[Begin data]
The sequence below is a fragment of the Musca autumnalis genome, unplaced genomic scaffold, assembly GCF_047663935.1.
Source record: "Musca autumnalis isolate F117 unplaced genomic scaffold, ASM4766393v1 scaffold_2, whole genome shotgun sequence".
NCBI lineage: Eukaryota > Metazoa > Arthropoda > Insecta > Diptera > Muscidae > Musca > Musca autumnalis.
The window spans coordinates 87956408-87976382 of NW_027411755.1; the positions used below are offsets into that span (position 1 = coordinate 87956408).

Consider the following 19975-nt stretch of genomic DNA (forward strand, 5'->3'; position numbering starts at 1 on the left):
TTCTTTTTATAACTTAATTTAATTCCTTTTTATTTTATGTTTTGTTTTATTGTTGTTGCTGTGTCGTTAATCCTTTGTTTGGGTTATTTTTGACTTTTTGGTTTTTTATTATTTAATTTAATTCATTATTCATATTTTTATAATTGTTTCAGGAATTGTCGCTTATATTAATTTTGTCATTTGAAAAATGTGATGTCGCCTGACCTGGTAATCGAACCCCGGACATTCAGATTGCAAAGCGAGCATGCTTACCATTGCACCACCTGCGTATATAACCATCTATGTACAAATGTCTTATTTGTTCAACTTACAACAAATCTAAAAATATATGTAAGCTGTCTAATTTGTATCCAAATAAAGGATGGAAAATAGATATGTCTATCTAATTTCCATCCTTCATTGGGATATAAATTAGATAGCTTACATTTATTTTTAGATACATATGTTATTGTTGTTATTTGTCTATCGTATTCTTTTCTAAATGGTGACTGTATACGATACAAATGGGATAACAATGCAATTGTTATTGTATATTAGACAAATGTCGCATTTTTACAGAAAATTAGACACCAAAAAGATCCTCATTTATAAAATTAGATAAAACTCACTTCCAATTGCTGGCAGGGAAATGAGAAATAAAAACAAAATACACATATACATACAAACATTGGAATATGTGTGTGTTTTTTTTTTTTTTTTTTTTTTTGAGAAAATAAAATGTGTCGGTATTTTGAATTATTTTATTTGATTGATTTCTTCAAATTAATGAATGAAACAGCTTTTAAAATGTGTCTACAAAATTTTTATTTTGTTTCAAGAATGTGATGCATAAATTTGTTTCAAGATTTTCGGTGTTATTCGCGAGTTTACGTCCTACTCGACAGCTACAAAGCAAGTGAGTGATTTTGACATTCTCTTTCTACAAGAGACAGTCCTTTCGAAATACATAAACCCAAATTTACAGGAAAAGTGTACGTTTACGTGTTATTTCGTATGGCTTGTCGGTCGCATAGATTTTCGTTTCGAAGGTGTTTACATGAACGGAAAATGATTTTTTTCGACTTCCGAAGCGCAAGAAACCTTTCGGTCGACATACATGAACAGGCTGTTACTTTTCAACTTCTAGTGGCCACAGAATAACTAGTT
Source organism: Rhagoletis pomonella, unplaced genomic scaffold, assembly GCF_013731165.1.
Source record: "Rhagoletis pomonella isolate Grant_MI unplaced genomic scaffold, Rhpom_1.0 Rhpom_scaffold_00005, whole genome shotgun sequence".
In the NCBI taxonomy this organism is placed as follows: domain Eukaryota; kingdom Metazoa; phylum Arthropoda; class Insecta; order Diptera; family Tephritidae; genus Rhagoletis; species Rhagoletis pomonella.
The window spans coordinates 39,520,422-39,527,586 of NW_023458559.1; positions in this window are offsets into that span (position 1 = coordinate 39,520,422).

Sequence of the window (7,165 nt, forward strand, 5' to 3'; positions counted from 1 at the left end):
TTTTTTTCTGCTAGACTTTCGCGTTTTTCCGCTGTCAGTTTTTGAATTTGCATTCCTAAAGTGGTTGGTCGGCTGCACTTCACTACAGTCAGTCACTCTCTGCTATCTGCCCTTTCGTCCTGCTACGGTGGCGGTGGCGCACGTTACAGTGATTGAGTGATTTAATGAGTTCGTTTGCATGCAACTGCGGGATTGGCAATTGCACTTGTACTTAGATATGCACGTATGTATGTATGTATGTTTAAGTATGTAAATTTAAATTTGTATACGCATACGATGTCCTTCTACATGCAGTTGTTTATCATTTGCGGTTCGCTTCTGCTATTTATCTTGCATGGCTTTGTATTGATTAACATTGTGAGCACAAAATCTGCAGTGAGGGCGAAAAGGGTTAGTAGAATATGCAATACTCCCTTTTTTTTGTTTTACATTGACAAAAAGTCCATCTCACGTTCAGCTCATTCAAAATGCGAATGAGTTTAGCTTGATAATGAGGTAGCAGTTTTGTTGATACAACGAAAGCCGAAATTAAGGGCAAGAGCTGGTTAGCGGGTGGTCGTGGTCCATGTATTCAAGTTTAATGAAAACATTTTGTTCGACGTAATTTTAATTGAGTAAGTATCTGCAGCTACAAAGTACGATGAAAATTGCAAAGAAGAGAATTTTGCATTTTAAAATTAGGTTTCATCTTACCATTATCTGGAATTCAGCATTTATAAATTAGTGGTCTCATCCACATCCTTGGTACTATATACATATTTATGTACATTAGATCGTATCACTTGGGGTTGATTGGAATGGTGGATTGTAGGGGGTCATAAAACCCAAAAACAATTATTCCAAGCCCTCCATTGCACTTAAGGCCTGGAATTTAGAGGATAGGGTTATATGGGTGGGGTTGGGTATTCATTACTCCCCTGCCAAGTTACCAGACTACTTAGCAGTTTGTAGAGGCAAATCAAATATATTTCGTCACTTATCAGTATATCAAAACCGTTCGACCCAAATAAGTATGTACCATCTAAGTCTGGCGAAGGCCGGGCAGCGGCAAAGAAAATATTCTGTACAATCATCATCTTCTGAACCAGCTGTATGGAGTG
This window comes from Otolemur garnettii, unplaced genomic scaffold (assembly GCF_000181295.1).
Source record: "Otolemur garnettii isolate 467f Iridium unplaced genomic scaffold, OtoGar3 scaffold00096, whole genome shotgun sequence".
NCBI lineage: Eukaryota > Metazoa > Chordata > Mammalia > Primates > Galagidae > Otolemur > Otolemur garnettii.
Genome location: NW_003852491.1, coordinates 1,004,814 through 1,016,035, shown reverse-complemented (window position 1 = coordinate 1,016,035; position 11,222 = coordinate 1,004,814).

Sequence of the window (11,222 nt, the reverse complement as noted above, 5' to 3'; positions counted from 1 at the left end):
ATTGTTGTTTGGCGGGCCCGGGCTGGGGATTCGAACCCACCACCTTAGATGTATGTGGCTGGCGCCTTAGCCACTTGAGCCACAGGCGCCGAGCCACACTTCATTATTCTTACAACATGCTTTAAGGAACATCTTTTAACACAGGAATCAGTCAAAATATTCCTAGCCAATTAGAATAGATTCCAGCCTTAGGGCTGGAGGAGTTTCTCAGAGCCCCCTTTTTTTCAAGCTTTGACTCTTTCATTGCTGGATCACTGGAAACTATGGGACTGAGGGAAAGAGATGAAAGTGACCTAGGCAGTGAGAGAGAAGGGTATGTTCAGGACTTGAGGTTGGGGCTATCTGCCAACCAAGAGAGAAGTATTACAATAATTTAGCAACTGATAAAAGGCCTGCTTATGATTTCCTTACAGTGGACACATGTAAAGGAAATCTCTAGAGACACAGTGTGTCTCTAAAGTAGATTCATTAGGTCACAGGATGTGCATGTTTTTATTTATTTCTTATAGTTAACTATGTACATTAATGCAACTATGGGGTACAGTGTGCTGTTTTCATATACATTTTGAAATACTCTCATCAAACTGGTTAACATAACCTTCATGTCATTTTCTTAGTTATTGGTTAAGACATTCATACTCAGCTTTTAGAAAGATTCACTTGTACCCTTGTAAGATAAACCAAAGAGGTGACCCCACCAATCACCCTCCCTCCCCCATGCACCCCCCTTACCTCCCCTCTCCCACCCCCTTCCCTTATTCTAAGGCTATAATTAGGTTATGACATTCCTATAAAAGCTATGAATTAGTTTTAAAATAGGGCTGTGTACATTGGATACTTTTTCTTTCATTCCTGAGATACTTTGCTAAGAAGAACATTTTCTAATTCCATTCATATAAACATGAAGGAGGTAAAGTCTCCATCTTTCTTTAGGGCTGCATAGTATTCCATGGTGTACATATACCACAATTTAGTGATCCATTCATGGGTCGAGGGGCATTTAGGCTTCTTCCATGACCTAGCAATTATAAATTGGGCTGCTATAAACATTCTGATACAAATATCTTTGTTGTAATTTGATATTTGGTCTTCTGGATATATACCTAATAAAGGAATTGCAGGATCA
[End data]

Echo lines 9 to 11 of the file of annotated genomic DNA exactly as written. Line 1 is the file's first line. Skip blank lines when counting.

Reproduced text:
In the NCBI taxonomy this organism is placed as follows: domain Eukaryota; kingdom Metazoa; phylum Arthropoda; class Insecta; order Diptera; family Tephritidae; genus Rhagoletis; species Rhagoletis pomonella.
The window spans coordinates 39,520,422-39,527,586 of NW_023458559.1; positions in this window are offsets into that span (position 1 = coordinate 39,520,422).

Sequence of the window (7,165 nt, forward strand, 5' to 3'; positions counted from 1 at the left end):